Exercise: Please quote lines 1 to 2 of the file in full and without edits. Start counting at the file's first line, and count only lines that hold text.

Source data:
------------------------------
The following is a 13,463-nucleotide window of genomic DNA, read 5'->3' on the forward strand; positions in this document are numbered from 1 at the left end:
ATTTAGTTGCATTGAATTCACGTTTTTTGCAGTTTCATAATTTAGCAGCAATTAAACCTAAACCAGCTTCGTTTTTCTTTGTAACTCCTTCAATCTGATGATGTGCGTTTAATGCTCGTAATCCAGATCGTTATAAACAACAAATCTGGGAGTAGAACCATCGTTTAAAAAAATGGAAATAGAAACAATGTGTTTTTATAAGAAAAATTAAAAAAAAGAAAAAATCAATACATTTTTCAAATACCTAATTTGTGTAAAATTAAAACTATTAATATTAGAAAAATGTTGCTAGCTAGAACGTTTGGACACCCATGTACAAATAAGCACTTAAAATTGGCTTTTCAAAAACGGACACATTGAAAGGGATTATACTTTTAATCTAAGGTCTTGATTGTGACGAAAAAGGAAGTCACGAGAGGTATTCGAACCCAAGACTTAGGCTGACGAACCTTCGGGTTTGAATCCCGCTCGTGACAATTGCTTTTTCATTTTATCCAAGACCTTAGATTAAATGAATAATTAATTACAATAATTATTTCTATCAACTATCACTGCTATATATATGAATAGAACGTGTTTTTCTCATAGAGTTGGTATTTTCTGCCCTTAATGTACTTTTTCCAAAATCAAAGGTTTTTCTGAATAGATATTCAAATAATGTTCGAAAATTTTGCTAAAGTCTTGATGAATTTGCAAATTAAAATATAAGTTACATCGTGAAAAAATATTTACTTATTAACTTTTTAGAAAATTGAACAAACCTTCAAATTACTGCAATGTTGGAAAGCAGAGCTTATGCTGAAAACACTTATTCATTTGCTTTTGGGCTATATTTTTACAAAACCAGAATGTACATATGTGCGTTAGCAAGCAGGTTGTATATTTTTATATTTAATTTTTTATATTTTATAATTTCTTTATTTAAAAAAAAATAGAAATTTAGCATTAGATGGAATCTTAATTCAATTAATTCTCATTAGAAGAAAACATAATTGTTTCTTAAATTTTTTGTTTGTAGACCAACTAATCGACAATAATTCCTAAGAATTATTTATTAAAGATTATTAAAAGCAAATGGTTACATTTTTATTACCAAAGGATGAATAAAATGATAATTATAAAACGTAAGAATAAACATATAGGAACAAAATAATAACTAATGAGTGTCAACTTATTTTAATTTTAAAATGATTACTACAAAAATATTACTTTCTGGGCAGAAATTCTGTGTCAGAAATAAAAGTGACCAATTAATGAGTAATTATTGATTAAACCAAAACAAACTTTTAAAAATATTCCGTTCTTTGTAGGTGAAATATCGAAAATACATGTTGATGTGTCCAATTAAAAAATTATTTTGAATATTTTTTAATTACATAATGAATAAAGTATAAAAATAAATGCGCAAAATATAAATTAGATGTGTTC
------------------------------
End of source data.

The following is a 13,463-nucleotide window of genomic DNA, read 5'->3' on the forward strand; positions in this document are numbered from 1 at the left end:
ATTTAGTTGCATTGAATTCACGTTTTTTGCAGTTTCATAATTTAGCAGCAATTAAACCTAAACCAGCTTCGTTTTTCTTTGTAACTCCTTCAATCTGATGATGTGCGTTTAATGCTCGTAATCCAGATCGTTATAAACAACAAATCTGGGAGTAGAACCATCGTTTAAAAAAATGGAAATAGAAACAATGTGTTTTTATAAGAAAAATTAAAAAAAAGAAAAAATCAATACATTTTTCAAATACCTAATTTGTGTAAAATTAAAACTATTAATATTAGAAAAATGTTGCTAGCTAGAACGTTTGGACACCCATGTACAAATAAGCACTTAAAATTGGCTTTTCAAAAACGGACACATTGAAAGGGATTATACTTTTAATCTAAGGTCTTGATTGTGACGAAAAAGGAAGTCACGAGAGGTATTCGAACCCAAGACTTAGGCTGACGAACCTTCGGGTTTGAATCCCGCTCGTGACAATTGCTTTTTCATTTTATCCAAGACCTTAGATTAAATGAATAATTAATTACAATAATTATTTCTATCAACTATCACTGCTATATATATGAATAGAACGTGTTTTTCTCATAGAGTTGGTATTTTCTGCCCTTAATGTACTTTTTCCAAAATCAAAGGTTTTTCTGAATAGATATTCAAATAATGTTCGAAAATTTTGCTAAAGTCTTGATGAATTTGCAAATTAAAATATAAGTTACATCGTGAAAAAATATTTACTTATTAACTTTTTAGAAAATTGAACAAACCTTCAAATTACTGCAATGTTGGAAAGCAGAGCTTATGCTGAAAACACTTATTCATTTGCTTTTGGGCTATATTTTTACAAAACCAGAATGTACATATGTGCGTTAGCAAGCAGGTTGTATATTTTTATATTTAATTTTTTATATTTTATAATTTCTTTATTTAAAAAAAAATAGAAATTTAGCATTAGATGGAATCTTAATTCAATTAATTCTCATTAGAAGAAAACATAATTGTTTCTTAAATTTTTTGTTTGTAGACCAACTAATCGACAATAATTCCTAAGAATTATTTATTAAAGATTATTAAAAGCAAATGGTTACATTTTTATTACCAAAGGATGAATAAAATGATAATTATAAAACGTAAGAATAAACATATAGGAACAAAATAATAACTAATGAGTGTCAACTTATTTTAATTTTAAAATGATTACTACAAAAATATTACTTTCTGGGCAGAAATTCTGTGTCAGAAATAAAAGTGACCAATTAATGAGTAATTATTGATTAAACCAAAACAAACTTTTAAAAATATTCCGTTCTTTGTAGGTGAAATATCGAAAATACATGTTGATGTGTCCAATTAAAAAATTATTTTGAATATTTTTTAATTACATAATGAATAAAGTATAAAAATAAATGCGCAAAATATAAATTAGATGTGTTC